Improving the Collection and Enforcement of Confiscation Orders in the Magistrates’ Court

Naughton, Deborah Anne (2020) Improving the Collection and Enforcement of Confiscation Orders in the Magistrates’ Court. PhD thesis, University of Lincoln.

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Improving the Collection and Enforcement of Confiscation Orders in the Magistrates’ Court
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Item Type:Thesis (PhD)
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Abstract

This thesis critically examines the rules and principles which govern the enforcement of confiscation orders in the magistrates’ court.

Although confiscation orders are made in the Crown Court using the confiscation legislation, the rules for the magistrates’ court enforcing them are based on the legislation developed for enforcing other financial penalties, for example fines; and confiscation orders have characteristics which are different to other financial penalties. As a result, the rules are complicated and some of the principles for enforcing confiscation orders have been developed by the judiciary interpreting the fines based legislation to fit the enforcement of confiscation orders. This has resulted in difficulties with enforcement.

This thesis asks and answers two questions. Firstly, how has the confiscation legislation developed in relation to the enforcement of confiscation orders in the magistrates’ court? Secondly, what future legislative amendments might assist the enforcement of confiscation orders by the magistrates’ court and create an alternative to restraint?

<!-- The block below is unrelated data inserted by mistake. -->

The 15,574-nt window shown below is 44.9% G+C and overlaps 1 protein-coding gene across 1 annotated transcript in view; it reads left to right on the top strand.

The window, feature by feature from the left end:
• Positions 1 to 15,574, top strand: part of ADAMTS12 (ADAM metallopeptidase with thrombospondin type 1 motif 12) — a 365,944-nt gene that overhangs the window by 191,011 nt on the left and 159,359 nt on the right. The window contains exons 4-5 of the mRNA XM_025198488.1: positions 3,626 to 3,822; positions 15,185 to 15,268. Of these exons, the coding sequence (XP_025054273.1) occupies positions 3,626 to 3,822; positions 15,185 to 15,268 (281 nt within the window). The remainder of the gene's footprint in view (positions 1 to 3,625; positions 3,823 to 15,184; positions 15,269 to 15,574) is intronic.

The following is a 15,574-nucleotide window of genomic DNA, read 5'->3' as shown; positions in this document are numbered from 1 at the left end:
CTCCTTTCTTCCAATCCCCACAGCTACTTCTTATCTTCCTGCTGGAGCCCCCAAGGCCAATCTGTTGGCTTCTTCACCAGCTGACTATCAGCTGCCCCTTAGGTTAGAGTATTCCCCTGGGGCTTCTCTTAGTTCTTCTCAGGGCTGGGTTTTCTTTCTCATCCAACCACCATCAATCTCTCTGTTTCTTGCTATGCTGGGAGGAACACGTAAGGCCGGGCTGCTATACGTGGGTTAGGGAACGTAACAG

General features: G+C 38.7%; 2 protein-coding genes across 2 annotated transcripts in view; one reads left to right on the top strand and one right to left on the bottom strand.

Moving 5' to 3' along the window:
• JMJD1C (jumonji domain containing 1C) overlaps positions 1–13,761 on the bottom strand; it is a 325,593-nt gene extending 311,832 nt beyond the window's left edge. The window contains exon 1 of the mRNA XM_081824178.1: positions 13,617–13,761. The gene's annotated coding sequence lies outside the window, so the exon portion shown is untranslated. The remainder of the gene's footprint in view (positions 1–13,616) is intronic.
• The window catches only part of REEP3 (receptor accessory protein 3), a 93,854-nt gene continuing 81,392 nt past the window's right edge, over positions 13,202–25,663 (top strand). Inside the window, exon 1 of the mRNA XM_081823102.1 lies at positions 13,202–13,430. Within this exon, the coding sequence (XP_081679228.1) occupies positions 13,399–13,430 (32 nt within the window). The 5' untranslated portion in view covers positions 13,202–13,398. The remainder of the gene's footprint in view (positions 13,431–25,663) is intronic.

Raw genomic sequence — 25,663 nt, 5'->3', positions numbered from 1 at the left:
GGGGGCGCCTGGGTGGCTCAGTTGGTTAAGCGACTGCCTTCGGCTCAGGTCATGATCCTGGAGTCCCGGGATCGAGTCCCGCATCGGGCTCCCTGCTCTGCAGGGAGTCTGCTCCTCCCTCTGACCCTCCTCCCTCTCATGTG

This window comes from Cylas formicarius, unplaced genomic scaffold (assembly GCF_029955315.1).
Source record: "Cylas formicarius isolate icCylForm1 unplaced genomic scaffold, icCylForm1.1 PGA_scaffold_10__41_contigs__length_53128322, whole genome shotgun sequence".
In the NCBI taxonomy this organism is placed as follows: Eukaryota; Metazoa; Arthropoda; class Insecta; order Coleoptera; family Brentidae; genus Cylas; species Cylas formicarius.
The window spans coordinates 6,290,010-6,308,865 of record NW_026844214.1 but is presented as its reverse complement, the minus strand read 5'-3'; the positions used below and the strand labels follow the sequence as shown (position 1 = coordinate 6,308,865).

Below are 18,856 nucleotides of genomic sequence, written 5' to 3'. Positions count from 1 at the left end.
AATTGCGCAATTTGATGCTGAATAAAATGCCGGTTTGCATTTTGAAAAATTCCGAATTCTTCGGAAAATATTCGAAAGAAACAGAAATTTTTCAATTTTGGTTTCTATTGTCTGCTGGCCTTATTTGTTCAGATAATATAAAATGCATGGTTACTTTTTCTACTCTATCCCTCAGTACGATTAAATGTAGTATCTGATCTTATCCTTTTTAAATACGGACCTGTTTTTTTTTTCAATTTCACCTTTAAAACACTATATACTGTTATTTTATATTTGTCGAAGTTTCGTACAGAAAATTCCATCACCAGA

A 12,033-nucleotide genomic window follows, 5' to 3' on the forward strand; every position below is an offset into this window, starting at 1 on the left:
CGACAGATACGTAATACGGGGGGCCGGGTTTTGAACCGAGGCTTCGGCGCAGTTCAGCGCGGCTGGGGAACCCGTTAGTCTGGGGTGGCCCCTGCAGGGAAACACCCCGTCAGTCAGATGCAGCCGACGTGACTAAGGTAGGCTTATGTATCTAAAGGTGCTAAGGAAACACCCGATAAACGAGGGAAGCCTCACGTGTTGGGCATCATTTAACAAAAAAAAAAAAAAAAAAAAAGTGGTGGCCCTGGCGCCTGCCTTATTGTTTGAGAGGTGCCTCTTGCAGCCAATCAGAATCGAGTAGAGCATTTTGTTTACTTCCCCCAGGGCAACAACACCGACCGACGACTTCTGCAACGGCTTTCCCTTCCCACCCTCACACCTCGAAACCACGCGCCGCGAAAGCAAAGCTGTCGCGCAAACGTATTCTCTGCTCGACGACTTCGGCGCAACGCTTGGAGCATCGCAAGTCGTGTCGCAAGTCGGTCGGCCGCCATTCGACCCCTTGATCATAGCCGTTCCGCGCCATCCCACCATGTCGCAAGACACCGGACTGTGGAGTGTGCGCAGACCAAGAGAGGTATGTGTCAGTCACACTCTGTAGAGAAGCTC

In answering the first question, this thesis collates, explains and critically analyses the development of the rules and principles of the powers of enforcement in the magistrates’ court; and the issues about enforcement which have arisen since the introduction of the confiscation regime, an area that has received little academic attention. As such it adds to the academic research in this area of law.

This thesis will show that the confiscation legislation provides some specific powers for the magistrates’ court, but in the main the application of the fines based powers are the ones that apply. Changes could be made to improve their application. It reviews the law in relation to payment orders, and the use of charging orders by HMCTS to enforce confiscation orders. It shows that the powers to enforce a confiscation where the asset is a house are cumbersome and despite the introduction of payment orders in relation to bank accounts, further improvements could be made.

In answering the second question this thesis critically analyses the development of the rules and principles of restraint orders; and charging orders made under the pre-Proceeds of Crime Act 2002 legislation. It examines the issues which have arisen in both areas and demonstrates that the changes recommended will also improve this area of law.

This thesis makes a unique contribution to the academic discussion of the enforcement of confiscation orders by examining the law and issues created by the legislation before and after the Proceeds of Crime Act 2002. It also analyses the law relating to the enforcement of confiscation orders in the magistrates’ court about which little has been written academically.

Finally, this thesis recommends alternatives to restraint, namely the re-introduction of charging orders as a power available to the Crown Court, and for the Crown Court to have the power to make payment orders. It is suggested that this will assist the magistrates’ court enforcing confiscation orders; and could also provide a less draconian and more effective alternative to restraint where a defendant owns a house or has cash in a bank account.

Divisions:College of Social Science > Lincoln Law School
ID Code:44800
Deposited On:05 May 2021 11:47

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